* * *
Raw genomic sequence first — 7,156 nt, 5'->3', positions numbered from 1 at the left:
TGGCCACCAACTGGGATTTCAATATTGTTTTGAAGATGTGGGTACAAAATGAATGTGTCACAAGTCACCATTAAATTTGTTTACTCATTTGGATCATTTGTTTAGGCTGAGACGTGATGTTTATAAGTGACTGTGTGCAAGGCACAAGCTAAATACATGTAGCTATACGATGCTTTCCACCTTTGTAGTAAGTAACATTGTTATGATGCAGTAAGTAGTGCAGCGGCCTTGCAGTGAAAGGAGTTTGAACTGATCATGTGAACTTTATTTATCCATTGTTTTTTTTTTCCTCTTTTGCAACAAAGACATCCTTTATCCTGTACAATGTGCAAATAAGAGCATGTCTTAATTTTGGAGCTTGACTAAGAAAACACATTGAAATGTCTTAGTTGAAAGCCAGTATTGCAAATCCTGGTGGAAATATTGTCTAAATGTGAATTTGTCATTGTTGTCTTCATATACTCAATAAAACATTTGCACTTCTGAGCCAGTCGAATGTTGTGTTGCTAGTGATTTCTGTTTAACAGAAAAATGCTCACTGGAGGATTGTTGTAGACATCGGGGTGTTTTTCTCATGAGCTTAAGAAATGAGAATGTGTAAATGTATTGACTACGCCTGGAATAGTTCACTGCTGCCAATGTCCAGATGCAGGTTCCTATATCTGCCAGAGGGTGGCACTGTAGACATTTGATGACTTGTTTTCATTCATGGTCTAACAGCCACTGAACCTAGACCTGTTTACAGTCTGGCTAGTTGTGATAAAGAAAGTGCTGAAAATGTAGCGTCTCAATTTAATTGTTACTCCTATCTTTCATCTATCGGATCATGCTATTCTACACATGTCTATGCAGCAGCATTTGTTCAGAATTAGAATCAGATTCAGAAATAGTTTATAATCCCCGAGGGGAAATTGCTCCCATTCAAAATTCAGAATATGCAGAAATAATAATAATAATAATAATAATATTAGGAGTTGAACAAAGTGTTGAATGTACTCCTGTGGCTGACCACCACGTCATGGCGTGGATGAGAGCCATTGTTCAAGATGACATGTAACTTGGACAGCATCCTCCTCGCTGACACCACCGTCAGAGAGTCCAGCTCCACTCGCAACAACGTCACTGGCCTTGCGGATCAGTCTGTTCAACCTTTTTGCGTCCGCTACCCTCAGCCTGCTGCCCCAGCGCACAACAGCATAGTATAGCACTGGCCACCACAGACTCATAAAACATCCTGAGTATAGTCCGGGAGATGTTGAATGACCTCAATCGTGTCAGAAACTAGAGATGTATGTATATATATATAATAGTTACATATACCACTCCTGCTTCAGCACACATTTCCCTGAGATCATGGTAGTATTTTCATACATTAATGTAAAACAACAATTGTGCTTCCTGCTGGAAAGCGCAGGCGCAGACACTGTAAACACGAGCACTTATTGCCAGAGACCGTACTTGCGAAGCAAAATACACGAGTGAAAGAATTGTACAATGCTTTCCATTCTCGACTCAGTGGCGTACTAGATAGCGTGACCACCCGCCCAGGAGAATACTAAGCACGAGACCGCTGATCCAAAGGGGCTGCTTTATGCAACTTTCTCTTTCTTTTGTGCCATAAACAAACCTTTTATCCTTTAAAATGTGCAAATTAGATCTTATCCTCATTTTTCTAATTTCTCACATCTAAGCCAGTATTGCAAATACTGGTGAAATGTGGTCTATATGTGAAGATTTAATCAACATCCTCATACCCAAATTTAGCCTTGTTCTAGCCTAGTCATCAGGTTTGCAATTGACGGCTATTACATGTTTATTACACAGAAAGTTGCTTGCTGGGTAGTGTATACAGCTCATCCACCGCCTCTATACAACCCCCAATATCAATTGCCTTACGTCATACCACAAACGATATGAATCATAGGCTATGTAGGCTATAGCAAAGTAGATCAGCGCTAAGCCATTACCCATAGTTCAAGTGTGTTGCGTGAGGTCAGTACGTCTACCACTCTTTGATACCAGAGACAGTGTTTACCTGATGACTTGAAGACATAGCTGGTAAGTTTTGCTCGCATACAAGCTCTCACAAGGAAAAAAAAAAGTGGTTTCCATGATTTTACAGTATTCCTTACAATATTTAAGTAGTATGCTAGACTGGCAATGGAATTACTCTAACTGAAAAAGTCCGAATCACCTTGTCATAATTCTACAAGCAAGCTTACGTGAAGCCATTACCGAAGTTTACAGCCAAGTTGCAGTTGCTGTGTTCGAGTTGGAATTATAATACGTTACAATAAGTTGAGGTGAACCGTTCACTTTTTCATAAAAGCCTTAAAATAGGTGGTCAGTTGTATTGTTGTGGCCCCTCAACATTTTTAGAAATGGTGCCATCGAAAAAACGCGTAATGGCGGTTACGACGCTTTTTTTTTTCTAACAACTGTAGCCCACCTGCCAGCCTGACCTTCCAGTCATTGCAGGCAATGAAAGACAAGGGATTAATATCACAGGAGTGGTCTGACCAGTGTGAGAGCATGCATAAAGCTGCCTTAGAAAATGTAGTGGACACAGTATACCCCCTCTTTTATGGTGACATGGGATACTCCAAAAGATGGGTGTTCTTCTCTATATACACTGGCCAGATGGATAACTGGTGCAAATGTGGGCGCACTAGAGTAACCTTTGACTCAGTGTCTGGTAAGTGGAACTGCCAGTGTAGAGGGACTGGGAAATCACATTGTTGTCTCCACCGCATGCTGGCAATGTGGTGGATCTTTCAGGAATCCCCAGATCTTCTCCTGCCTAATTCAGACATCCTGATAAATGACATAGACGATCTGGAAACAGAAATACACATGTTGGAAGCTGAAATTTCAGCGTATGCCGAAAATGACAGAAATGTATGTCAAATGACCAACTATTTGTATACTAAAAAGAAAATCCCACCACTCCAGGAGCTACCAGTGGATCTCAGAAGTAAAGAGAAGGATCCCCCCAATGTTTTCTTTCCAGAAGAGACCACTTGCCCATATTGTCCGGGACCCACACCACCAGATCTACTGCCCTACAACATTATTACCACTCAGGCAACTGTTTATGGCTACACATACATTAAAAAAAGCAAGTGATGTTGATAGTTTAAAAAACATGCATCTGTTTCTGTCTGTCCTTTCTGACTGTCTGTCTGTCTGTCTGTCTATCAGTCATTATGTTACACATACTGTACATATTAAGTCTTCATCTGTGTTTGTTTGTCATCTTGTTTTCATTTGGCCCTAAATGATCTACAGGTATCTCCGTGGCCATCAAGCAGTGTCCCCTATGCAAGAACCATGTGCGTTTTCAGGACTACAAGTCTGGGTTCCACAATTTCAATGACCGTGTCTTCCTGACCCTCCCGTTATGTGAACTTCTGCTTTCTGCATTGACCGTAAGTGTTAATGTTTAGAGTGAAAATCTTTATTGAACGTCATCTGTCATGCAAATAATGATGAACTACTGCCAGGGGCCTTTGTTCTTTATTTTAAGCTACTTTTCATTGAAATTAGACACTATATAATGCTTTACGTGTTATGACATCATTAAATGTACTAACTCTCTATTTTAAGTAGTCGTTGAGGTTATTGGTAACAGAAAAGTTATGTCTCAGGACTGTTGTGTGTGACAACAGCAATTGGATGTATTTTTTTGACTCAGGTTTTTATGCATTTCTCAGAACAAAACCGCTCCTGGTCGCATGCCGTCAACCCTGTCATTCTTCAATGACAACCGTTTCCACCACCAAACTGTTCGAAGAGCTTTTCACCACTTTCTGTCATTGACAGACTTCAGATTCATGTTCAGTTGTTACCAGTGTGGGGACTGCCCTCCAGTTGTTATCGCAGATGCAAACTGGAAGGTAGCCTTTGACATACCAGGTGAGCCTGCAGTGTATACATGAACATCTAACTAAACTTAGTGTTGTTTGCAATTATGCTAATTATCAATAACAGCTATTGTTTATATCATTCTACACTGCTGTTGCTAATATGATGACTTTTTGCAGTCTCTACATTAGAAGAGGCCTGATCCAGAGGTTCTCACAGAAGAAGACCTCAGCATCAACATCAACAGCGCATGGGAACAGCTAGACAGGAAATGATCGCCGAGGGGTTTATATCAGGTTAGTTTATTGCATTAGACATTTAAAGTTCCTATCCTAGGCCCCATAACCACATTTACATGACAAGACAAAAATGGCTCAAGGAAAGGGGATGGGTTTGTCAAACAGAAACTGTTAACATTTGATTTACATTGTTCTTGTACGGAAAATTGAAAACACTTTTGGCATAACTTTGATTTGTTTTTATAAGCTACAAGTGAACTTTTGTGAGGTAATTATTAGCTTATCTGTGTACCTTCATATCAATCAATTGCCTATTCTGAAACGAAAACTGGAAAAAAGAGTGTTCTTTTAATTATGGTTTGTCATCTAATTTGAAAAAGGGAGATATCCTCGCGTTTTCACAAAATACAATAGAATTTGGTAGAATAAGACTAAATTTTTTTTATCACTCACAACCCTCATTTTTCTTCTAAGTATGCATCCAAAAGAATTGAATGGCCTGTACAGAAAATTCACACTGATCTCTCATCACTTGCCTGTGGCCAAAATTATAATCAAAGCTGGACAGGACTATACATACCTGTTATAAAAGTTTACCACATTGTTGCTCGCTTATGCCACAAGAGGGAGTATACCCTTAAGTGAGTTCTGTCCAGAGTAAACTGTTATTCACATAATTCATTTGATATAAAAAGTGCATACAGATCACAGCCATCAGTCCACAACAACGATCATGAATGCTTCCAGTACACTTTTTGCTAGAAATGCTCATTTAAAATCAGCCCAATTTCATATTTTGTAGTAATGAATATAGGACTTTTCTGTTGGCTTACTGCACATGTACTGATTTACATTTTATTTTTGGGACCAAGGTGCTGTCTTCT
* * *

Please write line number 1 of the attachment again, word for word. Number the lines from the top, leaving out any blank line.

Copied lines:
Raw genomic sequence first — 7,156 nt, 5'->3', positions numbered from 1 at the left: